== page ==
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The Nelson Mandela Lecture Series

In 2005, the Africana Research Center and the Department of African and African American Studies initiated the Nelson Mandela Lecture Series to recognize and introduce the Penn State community to the scholarship of an African civil rights activist. The annual lecture is named after Nelson Mandela because he is the by far the most noted civil rights activist who not only changed the sociopolitical structure of South Africa, but also challenged the world to have a conscience in addressing human rights.

About Nelson Mandela

Nelson Mandela

Black nationalist and statesman, Nelson Mandela, has left an indelible mark not only in South Africa, but worldwide. Sentenced to life imprisonment in 1964 and released in 1990, he had remained steadfast in his stance against racial domination and his commitment for democracy and free societies. He was born in Transkei, South Africa on July 18, 1918. Mandela started a bachelor’s degree at University College of Fort Hare, but was expelled, along with the late Oliver Tambo, for participating in a student strike. As a result, he completed his degree by correspondence from Johannesburg and completed his law degree at the University of the Witwatersrand.

In 1942, Mr. Mandela joined the Africa National Congress (ANC), becoming one of the founders of the Youth League and developing their Programme of Action. His activism increased during the early fifties, where he traveled the country organizing resistance to discriminatory legislation. He was arrested and given a suspended sentence for his involvement in the campaign and subsequently confined to Johannesburg for six months. Mandela and Tambo opened the first black legal firm in the country. Mandela became both Transvaal president of the ANC and deputy national president. In the late fifties, Mandela turned his attention to the Bantustan policy and pass laws and predicted a program of mass evictions, political persecutions, and police terror would ensure. Throughout the fifties, he was constantly banned, arrested, and imprisoned.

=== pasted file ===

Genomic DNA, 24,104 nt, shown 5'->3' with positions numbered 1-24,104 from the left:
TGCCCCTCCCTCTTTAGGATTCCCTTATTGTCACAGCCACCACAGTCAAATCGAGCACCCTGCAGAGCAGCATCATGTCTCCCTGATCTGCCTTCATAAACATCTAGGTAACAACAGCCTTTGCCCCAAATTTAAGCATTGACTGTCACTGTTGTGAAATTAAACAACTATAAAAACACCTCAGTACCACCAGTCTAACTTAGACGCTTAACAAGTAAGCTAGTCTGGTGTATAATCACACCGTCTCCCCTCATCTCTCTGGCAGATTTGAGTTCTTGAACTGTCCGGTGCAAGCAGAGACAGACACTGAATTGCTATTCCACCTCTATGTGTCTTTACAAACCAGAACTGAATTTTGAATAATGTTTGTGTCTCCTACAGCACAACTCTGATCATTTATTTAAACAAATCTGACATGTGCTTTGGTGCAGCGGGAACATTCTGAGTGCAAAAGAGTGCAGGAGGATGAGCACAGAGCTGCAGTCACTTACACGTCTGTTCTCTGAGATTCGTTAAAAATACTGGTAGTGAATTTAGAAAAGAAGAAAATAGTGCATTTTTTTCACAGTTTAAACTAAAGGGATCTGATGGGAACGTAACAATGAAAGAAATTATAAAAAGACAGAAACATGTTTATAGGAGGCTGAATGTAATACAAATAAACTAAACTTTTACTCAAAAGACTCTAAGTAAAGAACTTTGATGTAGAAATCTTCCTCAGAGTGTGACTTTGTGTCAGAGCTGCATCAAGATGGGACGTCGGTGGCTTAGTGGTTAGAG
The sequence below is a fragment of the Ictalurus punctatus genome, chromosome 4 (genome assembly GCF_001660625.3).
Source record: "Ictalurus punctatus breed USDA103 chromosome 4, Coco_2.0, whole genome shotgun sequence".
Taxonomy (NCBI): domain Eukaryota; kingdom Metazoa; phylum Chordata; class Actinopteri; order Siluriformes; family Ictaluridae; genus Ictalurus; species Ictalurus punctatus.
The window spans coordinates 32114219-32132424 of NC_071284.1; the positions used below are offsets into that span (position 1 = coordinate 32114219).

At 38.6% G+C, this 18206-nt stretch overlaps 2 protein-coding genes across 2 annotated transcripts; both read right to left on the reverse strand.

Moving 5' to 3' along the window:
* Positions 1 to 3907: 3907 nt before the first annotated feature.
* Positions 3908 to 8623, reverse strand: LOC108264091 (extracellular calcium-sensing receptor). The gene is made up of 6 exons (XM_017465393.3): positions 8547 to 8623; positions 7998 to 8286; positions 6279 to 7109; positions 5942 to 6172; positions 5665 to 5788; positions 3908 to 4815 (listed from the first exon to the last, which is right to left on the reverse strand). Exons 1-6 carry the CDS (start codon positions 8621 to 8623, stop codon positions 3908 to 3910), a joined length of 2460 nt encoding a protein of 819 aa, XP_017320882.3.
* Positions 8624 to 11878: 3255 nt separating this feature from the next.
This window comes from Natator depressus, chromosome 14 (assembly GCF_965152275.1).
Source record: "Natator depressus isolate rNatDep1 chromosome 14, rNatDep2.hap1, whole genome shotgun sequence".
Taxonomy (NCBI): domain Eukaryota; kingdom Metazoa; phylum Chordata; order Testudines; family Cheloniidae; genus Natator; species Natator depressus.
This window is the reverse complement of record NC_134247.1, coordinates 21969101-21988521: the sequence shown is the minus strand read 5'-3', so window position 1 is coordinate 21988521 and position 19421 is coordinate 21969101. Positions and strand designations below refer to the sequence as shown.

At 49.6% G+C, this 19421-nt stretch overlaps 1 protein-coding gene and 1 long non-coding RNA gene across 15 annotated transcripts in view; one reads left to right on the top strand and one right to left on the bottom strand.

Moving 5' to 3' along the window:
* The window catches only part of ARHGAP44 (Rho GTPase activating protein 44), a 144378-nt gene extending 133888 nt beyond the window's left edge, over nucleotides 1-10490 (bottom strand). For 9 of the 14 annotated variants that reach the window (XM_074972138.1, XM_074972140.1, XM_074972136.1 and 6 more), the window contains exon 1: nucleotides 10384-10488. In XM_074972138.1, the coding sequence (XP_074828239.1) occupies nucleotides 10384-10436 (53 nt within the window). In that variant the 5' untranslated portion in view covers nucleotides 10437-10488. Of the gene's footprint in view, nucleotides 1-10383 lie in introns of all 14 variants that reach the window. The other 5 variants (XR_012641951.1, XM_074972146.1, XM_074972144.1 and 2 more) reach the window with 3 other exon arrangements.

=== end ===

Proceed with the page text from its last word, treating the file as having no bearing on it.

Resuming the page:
In 1960 the ANC was banned after the Sharpeville massacre and Mandela, still on trial, was detained until 1961. While underground, he helped create the military wing of the ANC, Umkhonto We Sizwe (“Spear of the Nation”) to resist the practices of racial domination. A year later, in 1962, he was arrested for leaving the country illegally and incitement to strike. He conducted his own defense. He was convicted and jailed for five years, but while serving his sentence, he was charged with sabotage and sentenced to life imprisonment. Throughout his imprisonment, Mandela never compromised his political principles and became a symbol for resistance, struggle, and hope. During the seventies and eighties, he refused offers of freedom if he recognized Transkei and settled there and renounced violence.

Nelson Mandela received the 1993 Nobel Peace Prize, along with the then South African State President, F. W. de Klerk, and accepted it “on behalf of all South Africans who suffered and sacrificed so much to bring peace to our land.”  He was inaugurated as the first democratically elected State President of South Africa on May 10, 1994 and served until June 1999.  Despite retiring from public life, he continued to give voice to local and worldwide issues until his death in December 2013.